Their membership increased, and many brothers joined the armed services during World War I. At a regular meeting the remaining members voted to carry their brothers in the service as being in good standing. Money was raised by the Aerie during these war years and given to the boys as they went off to war. They sent packages of cigarettes and tobacco, and other needed personal articles.
Following the Great War the Aerie continued to grow.
(photo: first Eagles outing held on Park Hill, Elm Street 1910)
After 1929, when the Newmarket mills closed dues to a threatened strike, the town suffered a severe depression. The Eagles were among those hit. Many of the members were forced to move away and seek employment in other mills and factories in Massachussetts and Rhode Island. Others dropped out because they were unable to keep up with their dues. Those remaining were able to keep the Aerie alive by running benefits for those families hit hard by the mills closing.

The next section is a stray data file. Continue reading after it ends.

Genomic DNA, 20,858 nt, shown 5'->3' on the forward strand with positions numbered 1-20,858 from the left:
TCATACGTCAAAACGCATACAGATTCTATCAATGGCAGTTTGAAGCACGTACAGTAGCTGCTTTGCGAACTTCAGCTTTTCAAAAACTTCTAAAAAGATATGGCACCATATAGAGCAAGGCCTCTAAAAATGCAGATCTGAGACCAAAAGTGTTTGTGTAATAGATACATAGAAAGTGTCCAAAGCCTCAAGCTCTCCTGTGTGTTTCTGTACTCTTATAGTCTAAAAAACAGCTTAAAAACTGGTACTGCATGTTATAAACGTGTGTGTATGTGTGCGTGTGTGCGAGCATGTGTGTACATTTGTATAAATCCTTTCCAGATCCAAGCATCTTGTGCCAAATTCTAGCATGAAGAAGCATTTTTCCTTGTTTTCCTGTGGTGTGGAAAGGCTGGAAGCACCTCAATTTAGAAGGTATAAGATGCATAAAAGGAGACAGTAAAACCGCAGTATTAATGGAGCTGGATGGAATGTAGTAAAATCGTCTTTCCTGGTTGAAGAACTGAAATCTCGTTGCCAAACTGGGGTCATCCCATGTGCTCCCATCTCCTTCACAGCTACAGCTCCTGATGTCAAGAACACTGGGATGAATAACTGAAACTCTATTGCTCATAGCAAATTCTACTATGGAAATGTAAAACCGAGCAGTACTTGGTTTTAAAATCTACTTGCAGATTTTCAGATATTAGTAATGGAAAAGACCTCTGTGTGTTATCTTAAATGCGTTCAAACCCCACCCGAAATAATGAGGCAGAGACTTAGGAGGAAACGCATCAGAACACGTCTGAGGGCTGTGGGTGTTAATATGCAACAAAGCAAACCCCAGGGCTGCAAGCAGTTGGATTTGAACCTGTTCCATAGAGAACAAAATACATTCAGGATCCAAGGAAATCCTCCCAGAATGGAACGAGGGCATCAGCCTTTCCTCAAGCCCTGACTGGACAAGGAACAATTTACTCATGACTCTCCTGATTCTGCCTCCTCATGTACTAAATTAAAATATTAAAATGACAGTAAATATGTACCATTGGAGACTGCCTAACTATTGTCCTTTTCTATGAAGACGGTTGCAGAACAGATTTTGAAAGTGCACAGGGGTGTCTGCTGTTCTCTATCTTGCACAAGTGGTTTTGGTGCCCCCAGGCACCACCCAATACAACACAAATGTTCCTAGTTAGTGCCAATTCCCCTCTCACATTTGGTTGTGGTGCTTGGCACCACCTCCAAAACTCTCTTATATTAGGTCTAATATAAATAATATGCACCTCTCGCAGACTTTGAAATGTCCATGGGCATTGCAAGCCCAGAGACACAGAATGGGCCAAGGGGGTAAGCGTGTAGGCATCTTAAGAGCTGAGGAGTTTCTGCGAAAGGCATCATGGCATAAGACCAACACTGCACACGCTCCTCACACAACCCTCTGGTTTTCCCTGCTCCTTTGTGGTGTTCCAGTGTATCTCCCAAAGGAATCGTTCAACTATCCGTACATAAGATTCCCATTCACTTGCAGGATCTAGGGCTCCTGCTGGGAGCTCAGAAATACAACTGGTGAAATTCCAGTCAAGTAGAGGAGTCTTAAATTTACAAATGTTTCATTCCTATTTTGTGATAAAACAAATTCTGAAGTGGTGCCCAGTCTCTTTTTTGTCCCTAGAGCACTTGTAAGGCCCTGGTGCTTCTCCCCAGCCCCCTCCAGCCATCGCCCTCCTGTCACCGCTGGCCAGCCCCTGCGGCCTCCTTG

In May 1937 the Eagles were given an opportunity to purchase the Old Newmarket Manufacturing Company business offices at 53 Main Street. Here they built their new ‘nest.’ There were two floors in the building: the Eagles used the top floor as a meeting hall, and the lower floor was reserved for the heater, utilitities, kitchen and social room. Renovations moved quickly, and they moved into the building within a few months.
(photo: newspaper clipping of Eagles newly formed Drum Corps Band in 1934)